Saturday, May 26, 2012

Isaac Witty and the Subjectivity of it all

It has taken me a long time to write this review. Too long. The reason is simple enough: I saw this show so differently from nearly everyone else in the room, that it led to a rather horrible mini-feud in my Comedy Club family. Nothing on the level of Hatfield-McCoy, because, ultimately, we’re grown ups and none of us own rifles. It was enough to make me worry that I’d lost my second home for awhile, though, and so I’ve been consciously avoiding this one.

Today, I’ve got it figured out.

I tell you that comedy is totally subjective all the time. I encourage you to go to the Club and check out the shows for yourself, or visit a comedian online to see some of his or her act, because I want you to understand that one girl’s giggle is just that. I preach it to you every week, and yet I forgot it myself when Isaac Witty came to town.

Isaac plays clubs all over the US and Canada, he’s done Letterman, he’s done Montreal. By all accounts, he’s a successful comedian. His stage presence is studied awkwardness, his jokes can be surreally strange, smartly wordish or just plain silly. I wasn’t sure what I thought, at first. I had heard his comedy was shaped by his parents’ work as Christian sketch comics throughout his childhood. I had been prepared for something a little different.

For the record, Thursday night’s crowd was small and mostly drunk, because it was Amber’s 21st birthday and her friends and family thought getting her drunk and taking her to watch a comedy show was a cool way to celebrate. It probably was. I’m sure they had a good time. I’m sure the two guys in the booth next to me who – to use an overused line – learned to whisper on a helicopter also had a good time. Maybe it was just myself and the 8 other people in the room who were trying to listen to the show who weren’t enjoying ourselves. And probably the guys on stage, too.

It took me a bit to get into Isaac’s act, partially because of the distractions and partly because it had been a while since I’ve seen that particular style of comic. I played my usual “Who Do You Remind Me Of?” game, and came up with two comparisons. There was a little bit of early Newhart there, with the stops and starts, the fake nervous laughs; and there was one other. Isaac Witty, to me, was a poor man’s Emo Phillips.

I’m not sure how many of you recall Emo. I had a very hard time deciding if I enjoyed his act when I first started watching him. From the “Bernice Bobs Her Hair” cut to the Godspell costume clothes, Emo was a being from somewhere else, someplace I wasn’t sure I wanted to visit. Once I truly listened to his lines, however, I enjoyed him. I had to love “I was my next door neighbor’s imaginary friend” or “Some mornings it just doesn’t seem worth it to gnaw through the leather straps.” His delivery was so unique that it was hard for many people to embrace him. I did better when I listened without the distraction of his visuals.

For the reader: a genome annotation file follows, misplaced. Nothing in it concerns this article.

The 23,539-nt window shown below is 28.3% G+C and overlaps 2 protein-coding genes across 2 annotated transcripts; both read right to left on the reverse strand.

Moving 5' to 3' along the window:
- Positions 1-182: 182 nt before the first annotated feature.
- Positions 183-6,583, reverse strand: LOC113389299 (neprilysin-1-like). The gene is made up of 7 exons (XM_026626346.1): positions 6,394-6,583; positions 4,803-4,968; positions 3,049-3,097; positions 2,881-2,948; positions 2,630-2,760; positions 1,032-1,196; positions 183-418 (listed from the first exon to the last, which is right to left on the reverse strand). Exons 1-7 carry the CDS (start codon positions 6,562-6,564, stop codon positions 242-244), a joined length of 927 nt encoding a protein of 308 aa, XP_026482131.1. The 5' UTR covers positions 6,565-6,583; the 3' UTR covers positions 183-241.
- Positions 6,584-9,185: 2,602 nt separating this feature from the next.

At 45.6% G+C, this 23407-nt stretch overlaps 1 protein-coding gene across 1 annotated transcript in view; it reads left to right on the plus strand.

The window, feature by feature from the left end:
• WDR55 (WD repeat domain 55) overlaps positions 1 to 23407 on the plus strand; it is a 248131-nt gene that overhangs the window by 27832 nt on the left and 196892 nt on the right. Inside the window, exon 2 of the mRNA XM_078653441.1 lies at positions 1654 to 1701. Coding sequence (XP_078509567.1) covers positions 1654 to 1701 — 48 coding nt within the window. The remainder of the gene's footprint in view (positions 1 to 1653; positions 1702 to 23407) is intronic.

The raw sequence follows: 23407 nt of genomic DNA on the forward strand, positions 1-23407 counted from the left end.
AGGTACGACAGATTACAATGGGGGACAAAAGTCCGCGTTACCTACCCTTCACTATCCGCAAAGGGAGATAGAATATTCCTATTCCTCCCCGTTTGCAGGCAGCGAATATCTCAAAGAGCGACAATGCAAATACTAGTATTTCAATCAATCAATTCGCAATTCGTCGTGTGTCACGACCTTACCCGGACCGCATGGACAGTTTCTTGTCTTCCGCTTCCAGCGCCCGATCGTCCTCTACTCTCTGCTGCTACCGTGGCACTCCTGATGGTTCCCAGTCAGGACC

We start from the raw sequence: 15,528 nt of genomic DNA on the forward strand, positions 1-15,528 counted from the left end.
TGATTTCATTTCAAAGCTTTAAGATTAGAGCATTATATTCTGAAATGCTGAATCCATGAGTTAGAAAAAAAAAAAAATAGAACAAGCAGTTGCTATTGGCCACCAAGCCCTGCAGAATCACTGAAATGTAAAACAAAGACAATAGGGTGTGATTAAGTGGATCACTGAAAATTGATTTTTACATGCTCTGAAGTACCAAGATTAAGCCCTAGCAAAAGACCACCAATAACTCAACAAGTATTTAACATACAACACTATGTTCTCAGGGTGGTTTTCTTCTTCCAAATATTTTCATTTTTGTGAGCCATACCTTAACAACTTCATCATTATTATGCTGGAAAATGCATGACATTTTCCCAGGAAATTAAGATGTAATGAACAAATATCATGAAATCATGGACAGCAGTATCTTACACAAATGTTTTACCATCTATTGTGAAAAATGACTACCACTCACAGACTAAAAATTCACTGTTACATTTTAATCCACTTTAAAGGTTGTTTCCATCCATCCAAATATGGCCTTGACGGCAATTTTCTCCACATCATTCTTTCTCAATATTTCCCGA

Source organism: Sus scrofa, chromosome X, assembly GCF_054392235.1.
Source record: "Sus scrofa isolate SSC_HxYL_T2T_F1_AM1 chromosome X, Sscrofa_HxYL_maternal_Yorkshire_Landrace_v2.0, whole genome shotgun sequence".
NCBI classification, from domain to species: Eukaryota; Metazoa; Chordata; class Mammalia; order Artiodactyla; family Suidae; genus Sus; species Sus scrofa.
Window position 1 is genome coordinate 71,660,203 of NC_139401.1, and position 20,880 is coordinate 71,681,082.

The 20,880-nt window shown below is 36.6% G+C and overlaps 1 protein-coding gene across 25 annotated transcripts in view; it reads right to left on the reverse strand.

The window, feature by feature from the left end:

That’s how I came to enjoy Isaac most, as well. I bought his CD Thursday night and listened to it three times Friday morning. It was – sorry – very witty and I heard jokes I wished he had told on stage the night before. Like when the thing you want to describe IS the thing (a deer in headlights) or why there are Free Tibet signs so far away from Tibet (as opposed to yard sale signs, which generally are placed in your neighborhood). His bit about sending a marching band into a war zone instead of the military was funny on so many geek levels, I almost wanted to publicly confess to 5 years of playing the baritone. Almost.

While I was having this experience, many other people were having a very different one. They didn’t care for his material. They didn’t like the persona. They didn’t feel any connection to him offstage. They had some issues of a more personal nature that made them not enjoy his show.

The mini-feud started when all of this was discussed in a Facebook chat that I thought was a private conversation but, due to some very unlikable privacy settings and default changes, was actually made visible to five of us. Two were smart enough to stay away. The rest of us had a rough go of it for a few days. I stand by the opinions I expressed, but had I known who was reading, I might have expressed them differently. In the end, though, our chosen family connection is our devotion to comedy, to keeping the Comedy Club thriving and Rochester laughing. We resolved the situation and I am happy to say my year at the club will continue.

Still, Isaac’s show was the perfect reminder, part of the unique joy and sad reality that two people, sitting next to each other in the same room, watching the same stage, will never see the same show. Our perception filters are there to muddle the experience.

I’ll say again. Laughter is universal. Comedy is subjective.

Isaac Witty may be an acquired taste. I certainly found him funny, along with about ten percent of the room. That’s 2.8 people plus me. Check him out on his web site Give him a chance. As one of the local boys said to me later, “Sometimes when you’re watching comedy, you have to be willing to go there in your head. You have to work for it, but it’s worth it.” They can’t all be dick jokes, folks.

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